The architect of a hugely successful capital campaign on behalf of Oregon State University will step down early next year as head of the university’s fundraising arm and will be succeeded by his longtime protégé.
Mike Goodwin, the president and CEO of the OSU Foundation, plans to retire on Jan. 3, the university announced on Monday. Executive Vice President Shawn Scoville has been tapped to move into the top post.
Goodwin came to the foundation in 2004 after a 10-year stint with Georgetown University, where he led a $1 billion fundraising campaign. His arrival came one year after Ed Ray was hired as OSU president, and the two have worked closely together ever since.
Goodwin launched Oregon State’s first comprehensive capital campaign, dubbed the Campaign for OSU, with a goal of raising $625 million. The campaign far exceeded that mark, concluding in 2014 after bringing more than $1.1 billion from 106,000 individual donors.
Under Goodwin’s leadership, the OSU Foundation — a private nonprofit whose mission is to support the university — saw its fundraising totals increase from $30 million annually to more than $100 million a year. Its assets have grown from $430 million to $850 million, including an endowment valued at more than $600 million.
With Ray set to step down at the end of June, Goodwin, now 70, said it seemed like the right time for him to retire as well.
“It’s been really great to work with Ed Ray,” Goodwin said on Monday. “With a new president coming in, this is the perfect time for a new team to form and do great things for OSU.”
He also expressed confidence in Scoville, who worked for Goodwin at Georgetown and followed him to the OSU Foundation in 2005.
“You could just see at the time he had oodles of talent,” Goodwin said. “He’s great at working with donors, he’s great at managing people — you could just see Shawn was going to be a star in this field.”
With Goodwin as his mentor, Scoville rose through the ranks at Oregon State, playing a leading role in the Campaign for OSU and becoming the foundation’s executive vice president in 2013.
The foundation considered launching a national search for Goodwin’s successor, but Scoville’s name kept rising to the top, according to board chair John Stirek.
“We’ve been talking about succession over the last five years,” said Stirek, the president of western U.S. operations for the Trammell Crow commercial real estate firm.
“We ultimately decided the leader we want and need is right in-house here.”
Scoville, 53, said he has never regretted his decision to leave Georgetown for the OSU Foundation and is looking forward to transitioning into the top job.
“I am grateful to have been a part of it and am equally glad to be able to stay and be part of the future,” he said.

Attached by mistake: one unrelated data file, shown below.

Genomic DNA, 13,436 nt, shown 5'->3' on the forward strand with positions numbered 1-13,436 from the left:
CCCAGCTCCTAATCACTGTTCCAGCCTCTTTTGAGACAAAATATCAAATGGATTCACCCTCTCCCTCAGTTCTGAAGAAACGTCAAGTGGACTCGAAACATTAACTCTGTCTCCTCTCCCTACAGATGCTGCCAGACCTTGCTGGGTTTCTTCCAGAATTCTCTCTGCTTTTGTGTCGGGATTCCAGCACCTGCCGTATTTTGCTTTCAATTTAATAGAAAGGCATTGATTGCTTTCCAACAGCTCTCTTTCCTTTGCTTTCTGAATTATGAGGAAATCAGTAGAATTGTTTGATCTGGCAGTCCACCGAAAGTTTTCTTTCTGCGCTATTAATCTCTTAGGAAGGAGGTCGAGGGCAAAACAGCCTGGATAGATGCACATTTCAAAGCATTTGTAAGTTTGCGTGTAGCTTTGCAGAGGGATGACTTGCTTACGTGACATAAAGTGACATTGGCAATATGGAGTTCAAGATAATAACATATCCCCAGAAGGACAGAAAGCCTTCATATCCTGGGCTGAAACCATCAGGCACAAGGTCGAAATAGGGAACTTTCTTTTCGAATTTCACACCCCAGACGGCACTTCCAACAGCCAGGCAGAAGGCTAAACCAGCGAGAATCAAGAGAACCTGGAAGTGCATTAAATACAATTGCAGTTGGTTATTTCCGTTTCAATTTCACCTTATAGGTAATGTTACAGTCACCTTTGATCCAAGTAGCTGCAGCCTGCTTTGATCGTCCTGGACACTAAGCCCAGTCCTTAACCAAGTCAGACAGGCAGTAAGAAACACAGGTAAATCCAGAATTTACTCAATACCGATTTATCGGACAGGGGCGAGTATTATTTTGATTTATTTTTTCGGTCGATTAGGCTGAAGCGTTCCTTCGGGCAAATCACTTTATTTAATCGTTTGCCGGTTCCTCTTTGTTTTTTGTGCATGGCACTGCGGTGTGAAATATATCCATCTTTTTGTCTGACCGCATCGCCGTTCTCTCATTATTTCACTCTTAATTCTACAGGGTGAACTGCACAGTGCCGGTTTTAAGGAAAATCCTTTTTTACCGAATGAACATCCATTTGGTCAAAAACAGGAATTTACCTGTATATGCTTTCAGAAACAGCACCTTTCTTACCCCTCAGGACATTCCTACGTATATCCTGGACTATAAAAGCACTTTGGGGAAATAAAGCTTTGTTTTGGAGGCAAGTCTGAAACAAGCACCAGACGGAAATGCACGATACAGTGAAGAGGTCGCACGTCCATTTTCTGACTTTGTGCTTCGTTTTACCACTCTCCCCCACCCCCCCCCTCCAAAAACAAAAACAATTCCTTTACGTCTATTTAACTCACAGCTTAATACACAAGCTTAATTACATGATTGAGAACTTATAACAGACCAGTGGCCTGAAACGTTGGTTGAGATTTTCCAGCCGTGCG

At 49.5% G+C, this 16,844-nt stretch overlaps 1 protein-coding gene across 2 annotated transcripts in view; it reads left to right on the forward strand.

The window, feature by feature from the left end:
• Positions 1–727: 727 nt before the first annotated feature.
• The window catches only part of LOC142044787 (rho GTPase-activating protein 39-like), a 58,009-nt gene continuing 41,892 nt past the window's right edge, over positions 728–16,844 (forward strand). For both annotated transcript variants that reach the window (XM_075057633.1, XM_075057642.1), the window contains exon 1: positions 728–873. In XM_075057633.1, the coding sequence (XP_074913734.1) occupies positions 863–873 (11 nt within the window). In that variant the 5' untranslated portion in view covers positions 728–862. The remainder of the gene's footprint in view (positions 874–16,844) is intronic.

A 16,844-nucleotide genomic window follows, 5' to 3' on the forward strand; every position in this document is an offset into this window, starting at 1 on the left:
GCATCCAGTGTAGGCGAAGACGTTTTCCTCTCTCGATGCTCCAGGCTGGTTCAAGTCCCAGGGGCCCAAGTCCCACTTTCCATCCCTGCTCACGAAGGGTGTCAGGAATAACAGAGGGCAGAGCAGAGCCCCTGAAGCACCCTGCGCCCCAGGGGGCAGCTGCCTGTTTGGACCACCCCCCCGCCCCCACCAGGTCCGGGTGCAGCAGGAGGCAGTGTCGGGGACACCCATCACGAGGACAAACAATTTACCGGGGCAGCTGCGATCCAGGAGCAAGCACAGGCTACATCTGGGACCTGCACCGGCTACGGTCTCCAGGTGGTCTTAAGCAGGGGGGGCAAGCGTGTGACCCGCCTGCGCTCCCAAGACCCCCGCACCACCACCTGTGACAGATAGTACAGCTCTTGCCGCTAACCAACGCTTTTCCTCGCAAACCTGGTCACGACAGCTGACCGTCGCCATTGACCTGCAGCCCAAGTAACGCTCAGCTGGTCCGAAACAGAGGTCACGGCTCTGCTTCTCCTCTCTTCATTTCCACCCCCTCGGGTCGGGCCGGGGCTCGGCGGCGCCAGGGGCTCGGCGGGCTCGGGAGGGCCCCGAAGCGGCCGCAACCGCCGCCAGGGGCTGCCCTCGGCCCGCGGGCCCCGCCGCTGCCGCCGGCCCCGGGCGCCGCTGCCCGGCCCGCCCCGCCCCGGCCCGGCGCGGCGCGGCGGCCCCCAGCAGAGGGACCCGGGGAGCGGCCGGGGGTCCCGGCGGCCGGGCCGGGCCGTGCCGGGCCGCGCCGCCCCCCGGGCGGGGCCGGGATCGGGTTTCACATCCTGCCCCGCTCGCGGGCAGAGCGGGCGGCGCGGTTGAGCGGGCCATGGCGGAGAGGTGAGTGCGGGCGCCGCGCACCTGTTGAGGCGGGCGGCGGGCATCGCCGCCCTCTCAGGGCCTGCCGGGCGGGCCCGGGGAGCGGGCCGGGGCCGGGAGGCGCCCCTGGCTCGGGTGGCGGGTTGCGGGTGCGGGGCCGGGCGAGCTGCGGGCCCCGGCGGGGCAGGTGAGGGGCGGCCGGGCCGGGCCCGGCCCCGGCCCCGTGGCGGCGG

Scoville said the foundation is already planning for the university’s next major capital campaign and added he expects to work closely with OSU’s next president on rolling it out. The OSU Board of Trustees has announced that it expects to hire a new leader for the university by the end of this year.
While he declined to discuss details of a possible capital campaign at this point, Scoville said the foundation needs to be prepared to change with the times.
“The way our alumni, parents and friends engage with us or want to engage with us is changing,” he said. “We’ll be investing more in technology and other kinds of platforms to engage with people in the ways they want to do that.”
The Campaign for OSU transformed the university’s Corvallis campus, helping to bankroll the construction of numerous new buildings and the renovation of old ones while endowing dozens of faculty positions and creating hundreds of scholarships.
But it was transformational in other ways as well, helping Oregon State forge a new image of itself as a leading public research university with much to offer the state, the nation and the world.
“One of the byproducts of a really good campaign is it has all kinds of other benefits for the institution,” Goodwin said. “The money’s great, but that sense of people coming together to tell our story is very powerful.”
In a prepared statement issued on Monday, Ray called Goodwin “a remarkable champion” for Oregon State.
“The university has benefited beyond measure from his vision, leadership and far-reaching contributions while leading the OSU Foundation,” said Ray. “His many contributions will continue to have an impact on current and future generations of students, faculty, staff and Oregonians.”
Goodwin said he and his wife, Sheila, plan to stay in the Corvallis area and will spend much of the next year traveling as they decide what they want to do with the next chapter of their lives. And he added that he is confident he’s leaving Oregon State University well-positioned for the next chapter in its development as well.
“Ed (Ray) likes to say that the best is yet to come, and I would heartily echo that,” Goodwin said.
“I think OSU is on a good trajectory, but I don’t think we’ve reached our full potential yet.”